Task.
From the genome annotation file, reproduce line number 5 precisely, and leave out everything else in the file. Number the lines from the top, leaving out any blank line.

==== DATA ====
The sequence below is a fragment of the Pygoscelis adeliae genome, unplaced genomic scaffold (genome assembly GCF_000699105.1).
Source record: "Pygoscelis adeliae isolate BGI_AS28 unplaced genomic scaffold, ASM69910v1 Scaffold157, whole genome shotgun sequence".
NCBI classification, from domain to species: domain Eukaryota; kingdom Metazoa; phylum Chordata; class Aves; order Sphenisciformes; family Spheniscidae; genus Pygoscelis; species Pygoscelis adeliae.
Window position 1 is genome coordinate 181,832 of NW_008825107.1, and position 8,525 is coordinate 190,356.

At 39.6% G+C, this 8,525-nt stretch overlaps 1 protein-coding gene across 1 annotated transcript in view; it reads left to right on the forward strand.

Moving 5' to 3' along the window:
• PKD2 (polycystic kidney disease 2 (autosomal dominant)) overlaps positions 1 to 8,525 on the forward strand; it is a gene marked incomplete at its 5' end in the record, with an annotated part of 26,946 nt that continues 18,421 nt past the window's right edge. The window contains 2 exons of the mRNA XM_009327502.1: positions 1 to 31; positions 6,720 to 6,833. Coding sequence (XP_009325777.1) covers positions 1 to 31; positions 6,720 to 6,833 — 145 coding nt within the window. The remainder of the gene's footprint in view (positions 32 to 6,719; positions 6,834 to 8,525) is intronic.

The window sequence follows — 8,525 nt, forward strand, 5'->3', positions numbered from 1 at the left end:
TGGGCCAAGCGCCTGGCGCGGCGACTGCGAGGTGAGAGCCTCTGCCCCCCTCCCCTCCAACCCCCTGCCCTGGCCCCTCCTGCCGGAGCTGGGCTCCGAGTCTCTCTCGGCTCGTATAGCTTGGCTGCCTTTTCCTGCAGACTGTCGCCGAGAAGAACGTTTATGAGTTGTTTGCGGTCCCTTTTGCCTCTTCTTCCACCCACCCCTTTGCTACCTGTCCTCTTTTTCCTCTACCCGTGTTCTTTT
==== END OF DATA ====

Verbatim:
At 39.6% G+C, this 8,525-nt stretch overlaps 1 protein-coding gene across 1 annotated transcript in view; it reads left to right on the forward strand.